In addition, since the operator is free to set operations and fares, it has also been able to implement a differentiated fare policy according to the schedule. Ticketing and a « travel card » system also made it possible to optimize operations and fares.

The city of Istanbul, for its part, used the concept of « modality » to transform its metro project into a tramway. The Istanbul metro project was blocked for financial reasons and could not have been built quickly and efficiently within a reasonable time frame in the short term. Therefore, Istanbul decided to transform its 200 metro cars into tramway cars and to install the rails on the surface. Accompanied by a « travel card » system with ticket harmonization without fare harmonization, Istanbul’s metro-tram quickly achieved a 240% profit.

4. California : co-mobility, public transport by car (Excerpts from the chapter «  California 2002, is there a city after the automobile ?", in the book by Georges AMAR [>(note) 7] (March 2004))

In Los Angeles (in 2002), 15% of trips are made by «  ridesharing  » (a trip made in co-mobility). In the United States, the basic pairing is not private car / public transport but «  drive alone / HOV  » (High Occupancy Vehicle). As soon as there is, on average, more than one occupant per vehicle). The essential modal distinction in the United States is not one of «  nature  » The essential modal distinction in the United States is not one of « nature » (car or truck) but of degree (occupancy rate equal to or greater than 1).

An observation of the operation of  ridesharing  (a process in which the HOV is the primary vehicle) is not a « natural » distinction. (the process of which the HOV is the expected result) makes it possible to understand that this is, in California, a truly original mode of transport - even if it is carried out (mainly) by means of « private vehicles ». The reason that carpooling has reached such a high level is that it is very actively controlled and managed. A public agency (initially named Commuter Computer), manages the massive databases that allow carpooling candidates to meet.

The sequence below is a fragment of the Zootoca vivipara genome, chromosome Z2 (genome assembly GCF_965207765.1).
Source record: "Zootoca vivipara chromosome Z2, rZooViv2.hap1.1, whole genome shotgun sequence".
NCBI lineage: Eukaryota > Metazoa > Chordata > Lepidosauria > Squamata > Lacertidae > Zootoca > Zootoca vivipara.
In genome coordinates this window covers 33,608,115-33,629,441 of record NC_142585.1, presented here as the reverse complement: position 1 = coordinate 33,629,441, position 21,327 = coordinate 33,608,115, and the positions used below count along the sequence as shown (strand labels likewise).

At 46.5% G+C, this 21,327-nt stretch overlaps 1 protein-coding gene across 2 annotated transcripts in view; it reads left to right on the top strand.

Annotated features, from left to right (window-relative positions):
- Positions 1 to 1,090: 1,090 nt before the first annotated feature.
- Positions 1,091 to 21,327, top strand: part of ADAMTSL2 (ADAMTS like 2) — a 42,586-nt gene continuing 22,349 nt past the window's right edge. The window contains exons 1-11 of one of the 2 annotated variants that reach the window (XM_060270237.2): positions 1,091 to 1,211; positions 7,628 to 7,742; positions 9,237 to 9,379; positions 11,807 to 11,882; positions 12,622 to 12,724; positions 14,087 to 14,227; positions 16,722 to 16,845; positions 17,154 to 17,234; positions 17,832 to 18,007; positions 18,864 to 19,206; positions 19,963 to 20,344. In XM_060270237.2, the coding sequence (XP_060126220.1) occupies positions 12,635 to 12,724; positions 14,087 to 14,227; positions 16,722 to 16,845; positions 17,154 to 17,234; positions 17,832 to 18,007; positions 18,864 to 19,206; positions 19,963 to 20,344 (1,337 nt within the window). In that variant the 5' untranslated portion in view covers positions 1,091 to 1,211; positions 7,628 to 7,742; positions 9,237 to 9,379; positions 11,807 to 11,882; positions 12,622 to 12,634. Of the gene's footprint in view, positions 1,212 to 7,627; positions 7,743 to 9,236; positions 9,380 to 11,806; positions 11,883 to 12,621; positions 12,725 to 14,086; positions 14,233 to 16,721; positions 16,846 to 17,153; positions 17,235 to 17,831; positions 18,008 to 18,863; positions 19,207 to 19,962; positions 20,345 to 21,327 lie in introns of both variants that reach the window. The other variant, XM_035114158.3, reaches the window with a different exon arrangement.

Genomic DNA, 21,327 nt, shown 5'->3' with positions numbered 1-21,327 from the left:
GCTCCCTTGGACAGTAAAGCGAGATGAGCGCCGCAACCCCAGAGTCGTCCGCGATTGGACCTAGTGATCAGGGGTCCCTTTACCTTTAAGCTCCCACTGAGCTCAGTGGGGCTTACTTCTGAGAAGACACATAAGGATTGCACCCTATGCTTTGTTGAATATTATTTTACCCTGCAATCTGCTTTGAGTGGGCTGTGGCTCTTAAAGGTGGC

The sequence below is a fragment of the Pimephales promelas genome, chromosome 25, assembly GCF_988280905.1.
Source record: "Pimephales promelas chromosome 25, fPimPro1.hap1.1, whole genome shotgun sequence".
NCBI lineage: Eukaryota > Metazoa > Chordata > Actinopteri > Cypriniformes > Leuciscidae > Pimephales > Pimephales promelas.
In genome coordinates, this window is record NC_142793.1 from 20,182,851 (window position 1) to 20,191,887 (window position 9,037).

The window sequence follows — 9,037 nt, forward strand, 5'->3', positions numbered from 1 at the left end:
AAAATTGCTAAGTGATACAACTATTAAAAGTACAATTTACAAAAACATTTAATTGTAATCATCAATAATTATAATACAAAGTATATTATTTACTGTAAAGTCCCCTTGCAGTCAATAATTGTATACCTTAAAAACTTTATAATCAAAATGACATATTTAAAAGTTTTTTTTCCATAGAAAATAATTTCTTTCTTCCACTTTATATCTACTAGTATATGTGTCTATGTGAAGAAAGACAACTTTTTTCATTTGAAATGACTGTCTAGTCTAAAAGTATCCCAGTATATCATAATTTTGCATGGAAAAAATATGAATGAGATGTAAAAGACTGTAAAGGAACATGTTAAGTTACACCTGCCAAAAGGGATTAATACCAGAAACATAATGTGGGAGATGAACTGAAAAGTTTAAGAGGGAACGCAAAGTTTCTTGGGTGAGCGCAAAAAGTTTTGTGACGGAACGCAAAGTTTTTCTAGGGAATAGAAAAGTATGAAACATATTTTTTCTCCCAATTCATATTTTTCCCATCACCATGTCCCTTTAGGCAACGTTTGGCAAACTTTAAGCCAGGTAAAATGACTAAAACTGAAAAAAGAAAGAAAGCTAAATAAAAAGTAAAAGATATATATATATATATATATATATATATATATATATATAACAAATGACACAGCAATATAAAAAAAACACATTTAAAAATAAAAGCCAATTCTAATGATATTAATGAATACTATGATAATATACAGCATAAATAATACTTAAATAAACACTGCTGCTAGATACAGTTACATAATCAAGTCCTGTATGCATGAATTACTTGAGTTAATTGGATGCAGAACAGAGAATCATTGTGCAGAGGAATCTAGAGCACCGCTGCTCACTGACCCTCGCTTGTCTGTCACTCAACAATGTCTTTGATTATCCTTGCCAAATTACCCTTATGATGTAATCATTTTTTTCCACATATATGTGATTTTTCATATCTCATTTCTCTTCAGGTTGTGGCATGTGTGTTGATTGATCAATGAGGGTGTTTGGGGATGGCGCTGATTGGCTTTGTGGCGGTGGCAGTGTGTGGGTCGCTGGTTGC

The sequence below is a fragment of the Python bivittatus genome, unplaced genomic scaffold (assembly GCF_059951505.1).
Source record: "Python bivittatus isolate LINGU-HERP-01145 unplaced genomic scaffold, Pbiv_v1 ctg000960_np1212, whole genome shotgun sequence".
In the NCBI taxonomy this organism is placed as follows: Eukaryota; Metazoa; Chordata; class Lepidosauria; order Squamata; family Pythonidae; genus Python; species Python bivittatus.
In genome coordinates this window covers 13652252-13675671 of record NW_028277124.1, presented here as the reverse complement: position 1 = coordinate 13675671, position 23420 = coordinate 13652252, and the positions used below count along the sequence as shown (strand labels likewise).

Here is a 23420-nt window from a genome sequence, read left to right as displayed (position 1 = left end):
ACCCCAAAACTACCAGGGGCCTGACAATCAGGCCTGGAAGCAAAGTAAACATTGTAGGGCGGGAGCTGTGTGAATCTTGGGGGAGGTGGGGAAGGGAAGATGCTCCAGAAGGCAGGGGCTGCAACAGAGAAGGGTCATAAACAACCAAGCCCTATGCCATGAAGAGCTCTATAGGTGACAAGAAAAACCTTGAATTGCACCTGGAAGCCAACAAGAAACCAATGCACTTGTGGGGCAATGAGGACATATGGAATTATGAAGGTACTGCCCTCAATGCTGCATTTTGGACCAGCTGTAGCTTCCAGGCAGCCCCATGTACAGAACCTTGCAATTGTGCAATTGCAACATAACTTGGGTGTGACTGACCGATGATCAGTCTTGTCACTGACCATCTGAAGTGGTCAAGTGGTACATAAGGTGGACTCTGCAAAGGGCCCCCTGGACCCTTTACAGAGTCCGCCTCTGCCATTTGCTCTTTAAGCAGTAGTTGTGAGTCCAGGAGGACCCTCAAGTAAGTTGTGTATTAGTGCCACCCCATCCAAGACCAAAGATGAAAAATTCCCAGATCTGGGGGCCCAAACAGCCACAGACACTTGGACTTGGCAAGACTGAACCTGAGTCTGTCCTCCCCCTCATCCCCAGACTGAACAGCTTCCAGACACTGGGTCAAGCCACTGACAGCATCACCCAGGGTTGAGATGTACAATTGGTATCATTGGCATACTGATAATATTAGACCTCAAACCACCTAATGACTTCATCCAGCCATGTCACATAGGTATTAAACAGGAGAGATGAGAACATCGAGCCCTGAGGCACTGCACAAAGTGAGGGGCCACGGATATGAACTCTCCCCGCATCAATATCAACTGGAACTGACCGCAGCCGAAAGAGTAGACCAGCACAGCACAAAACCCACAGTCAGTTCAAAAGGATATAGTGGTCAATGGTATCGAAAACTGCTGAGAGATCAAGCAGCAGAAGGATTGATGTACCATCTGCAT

Among the incentives for carpooling, two are particularly effective: all the freeways in the L.A. metropolitan area network have «  HOL  » (High Occupancy Lanes) on all freeways in the L.A. metropolitan area. Similarly, L.A. businesses are required to provide two types of parking for their employees: onsite for « carpoolers » and at a distance from the site for « drive alone ».

The Commuter Computer agency also has the role of coordinating the network of « transportation coordinators » which, since the 1988 California Air Act, every employer with more than 150 employees (on the same site) is required to designate. The transportation coordinator must draw up an annual travel plan for his company, which is given a synthetic objective through this plan: to ensure that an indicator called AVR (Average Vehicle Ridership) is greater than or equal to 1.5. This objective is perfectly multimodal. It is accompanied by incentives and, of course, penalties if the value of 1.5 is not reached.

This shows that intermodal policy in California is largely based on a managerial and informational approach, rather than on infrastructure and fare systems.

1 Prepared with the help of the article «  Phileas, public transport of the future  » by Ruud BOUWMAN, Director of the Advanced Public Transport System in the Netherlands, published in TEC - Transport Environnement Circulation - n° 184 of October - December 2004.

2 The general look of Phileas is close to that of the Civis tram-bus, but with three articulated bodies instead of two.

3 Documents «  Calzada reversible para autobuses y vehiculos de alta ocupación (VAO)  » provided by the Spanish «  Ministerio de Fomento ".

4 HOV: High Occupancy Vehicle, i.e. vehicle occupied by at least two persons including the driver.

5 Note that a system of bus lanes with mobile signs has also been implemented in Barcelona, also integrating off-peak parking functions in the city.

6 Written on the basis of elements of the European PLUME project «  Planning Urban Mobility in Europe  »

7 «  Urban Mobilities. In praise of diversity and the duty to invent  », published by Editions de l’Aube.


This text is extracted from Une Voirie pour Tous - Sécurité et cohabitation sur la voie publique au-delà des conflits d’usage - Tome 2 : Exemples et Annexes au rapport du groupe de réflexion, Conseil National des Transports (CNT), 2005, published by CNT and La Documentation Française in June 2005.

Une voirie pour tous - Tome 2- pages 175-179